Driving customer centricity by design - webinar takeaways

Driving customer centricity by design - webinar takeaways

On November 12th 2020, Livework hosted the first in a series of webinars titled “Driving Customer Centricity by Design.” As the name implies, the aim is to share insights into what it takes to orient organisations around their customers — using design as an enabler. This comes off the back of launching our very own Customer Centricity Tool, which was created with the purpose of allowing organisations to assess how close they truly are to their customers.

Drawing on a wealth of client relationships, built over nearly 20 years in the industry, this first webinar tapped into stories from the practice of two very different guest speakers: Peter Brook – Global Senior Director Omnichannel at adidas – and Thomas Foster – Global Head of Service Design at JP Morgan Asset and Wealth Management. Peter’s focus at adidas is to connect consumers with products through their omnichannel ambition — linking e-commerce with the retail experience and more. As he puts it, “At the heart of omnichannel is the idea of serving our consumer.” Tom centers his service design work at JPMorgan around conducting ‘first-class business in a first-class way’, a mission statement first expressed by J. P. Morgan Jr. (a former leader of the firm). In Tom’s own interpretation, “First class business in a first-class way must mean first-class services.”

The session was led by Liveworkers Marzia Arico – Director of Design – and Jan Koenders – Senior Service Designer – who oriented the conversation around three main themes of customer-centricity:

  1. Creating a cultural shift
  2. Showing value to key stakeholders
  3. Learning from your mistakes

Tackling the cultural shift

The conversation began by looking at how an organisation should tackle the cultural shift of customer orientation, as it is a fundamental pillar in its success. Tom pointed out that although employees in JPMorgan embody different roles and interests, “everybody genuinely believes in delivering a first-class service”. This is especially important to remember when tapping into the motivations of senior management and gaining their support. Although already challenging, organisations should strive to go beyond just talking about the “voice of the customer” and start making decisions off the back of it.

Don’t wait for a cultural change to happen before trying to drive an outcome.

Peter Brook, adidas

Peter built on this by affirming that while drawing on the base motivations of an organisation and acting on them is crucial, it should also be proactive —  “don’t wait for a cultural change to happen before trying to drive an outcome.” Adding to this, he noted that being customer-focused is “a combined effort of both top-down and bottom-up.” In the end, creating the desired cultural shift appears to come from making things tangible to stakeholders on all levels. This is, ultimately, what builds the necessary mindset.

Articulating value to top management

The next question tackled how to articulate value to these stakeholders, looking in particular at the biggest drivers for the C-Suite. Having a story, however small, that creates relatability is fundamental, explains Peter; “not to get drowned in that individual case, but to use it as an example to build trust and empowerment.” For example, use metrics to buy alignment.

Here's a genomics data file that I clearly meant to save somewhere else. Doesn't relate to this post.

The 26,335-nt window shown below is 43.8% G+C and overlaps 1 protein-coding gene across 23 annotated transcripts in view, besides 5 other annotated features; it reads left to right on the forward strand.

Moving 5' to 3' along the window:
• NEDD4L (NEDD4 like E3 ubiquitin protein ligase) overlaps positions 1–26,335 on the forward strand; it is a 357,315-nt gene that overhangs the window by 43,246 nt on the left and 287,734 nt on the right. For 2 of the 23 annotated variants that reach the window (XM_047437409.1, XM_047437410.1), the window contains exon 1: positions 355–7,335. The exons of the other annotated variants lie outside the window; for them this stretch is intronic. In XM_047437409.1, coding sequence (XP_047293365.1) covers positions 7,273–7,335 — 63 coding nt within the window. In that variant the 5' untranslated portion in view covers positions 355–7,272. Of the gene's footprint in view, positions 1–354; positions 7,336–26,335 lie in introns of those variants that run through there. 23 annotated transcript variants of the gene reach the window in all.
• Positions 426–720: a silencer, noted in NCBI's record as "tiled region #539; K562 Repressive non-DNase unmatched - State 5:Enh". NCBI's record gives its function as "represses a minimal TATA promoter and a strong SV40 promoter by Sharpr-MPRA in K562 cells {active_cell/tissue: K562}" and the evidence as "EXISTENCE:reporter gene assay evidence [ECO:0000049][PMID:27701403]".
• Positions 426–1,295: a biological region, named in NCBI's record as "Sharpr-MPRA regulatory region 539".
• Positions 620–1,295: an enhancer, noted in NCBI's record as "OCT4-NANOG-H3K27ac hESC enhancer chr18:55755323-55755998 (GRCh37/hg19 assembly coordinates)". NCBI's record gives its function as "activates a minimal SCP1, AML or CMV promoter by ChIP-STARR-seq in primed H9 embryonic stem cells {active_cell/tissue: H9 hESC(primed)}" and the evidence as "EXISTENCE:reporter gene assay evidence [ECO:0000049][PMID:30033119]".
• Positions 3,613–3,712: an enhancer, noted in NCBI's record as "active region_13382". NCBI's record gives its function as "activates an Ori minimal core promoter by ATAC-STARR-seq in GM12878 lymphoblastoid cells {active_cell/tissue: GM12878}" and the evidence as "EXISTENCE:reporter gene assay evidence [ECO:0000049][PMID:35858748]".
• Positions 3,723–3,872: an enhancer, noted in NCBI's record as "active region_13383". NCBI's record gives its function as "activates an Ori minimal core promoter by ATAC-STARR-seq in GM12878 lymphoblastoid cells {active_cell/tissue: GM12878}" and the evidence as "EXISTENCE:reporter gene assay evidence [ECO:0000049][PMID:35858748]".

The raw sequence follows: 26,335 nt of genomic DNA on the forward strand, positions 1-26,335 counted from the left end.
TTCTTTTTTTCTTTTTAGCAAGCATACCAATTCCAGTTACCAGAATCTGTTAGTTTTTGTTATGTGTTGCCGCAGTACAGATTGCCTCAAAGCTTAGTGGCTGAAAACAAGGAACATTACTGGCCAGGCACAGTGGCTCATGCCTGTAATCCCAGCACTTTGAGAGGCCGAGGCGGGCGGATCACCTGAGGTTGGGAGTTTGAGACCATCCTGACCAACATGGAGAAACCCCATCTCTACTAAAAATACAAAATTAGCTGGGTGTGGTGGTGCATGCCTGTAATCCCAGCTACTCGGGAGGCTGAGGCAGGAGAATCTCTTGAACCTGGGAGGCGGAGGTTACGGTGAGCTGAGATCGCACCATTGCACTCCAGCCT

We need some overarching measures that bring people together, so that we can measure to what extent we’re delivering a first-class service.

Thomas Foster , JPM

This shows that although an organisation might optimise at different stages of a customer journey, it is rarely done as a whole. However, by changing the conversation with metrics and measures in this way, it can drive customer centricity at every rung of the organisation. To do this effectively “don’t go too fast or too slow, embed what you’ve got,” says Peter, and whether that’s fast or slow “you need to go together” adds Tom.

Lessons learned along the way

The webinar rounded out with an exchange of “lessons learned”, more specifically, what mistakes each speaker has made and other things that they feel have worked well. “Not spending enough time doing,” states Tom, talking about the importance of having both a strategy in place for customer centricity and putting it in action. Although it may seem as if there are 1,000 paths for doing so, having practical things — like a map of the services at the highest level of the organisation or a checklist to evaluate where the organisation is going — can help draft the path forward. It is also fundamental to speak to senior leaders about the direction that they would like to go in. More on this in our article Know your services.

For Peter, choosing where to put the effort comes from measuring success in relation to customer-centricity. Asking how customer-centric the organisation feels, formal metrics (like NPS and KPIs), and the usability of solutions are key. Adding that “mistakes are how you learn […] if you don’t succeed, you learn.” This speaks to the fact that organisations like adidas and JP Morgan are always growing by giving their staff the freedom and safety to try new things — knowing that, if you misstep, you’ve learnt something in the process. In a difficult journey like the one towards becoming customer-centric, that’s how you get there. There is no magic bullet, you need to take chances and pivot to see what works. More on this in our article CX playbook at adidas. 

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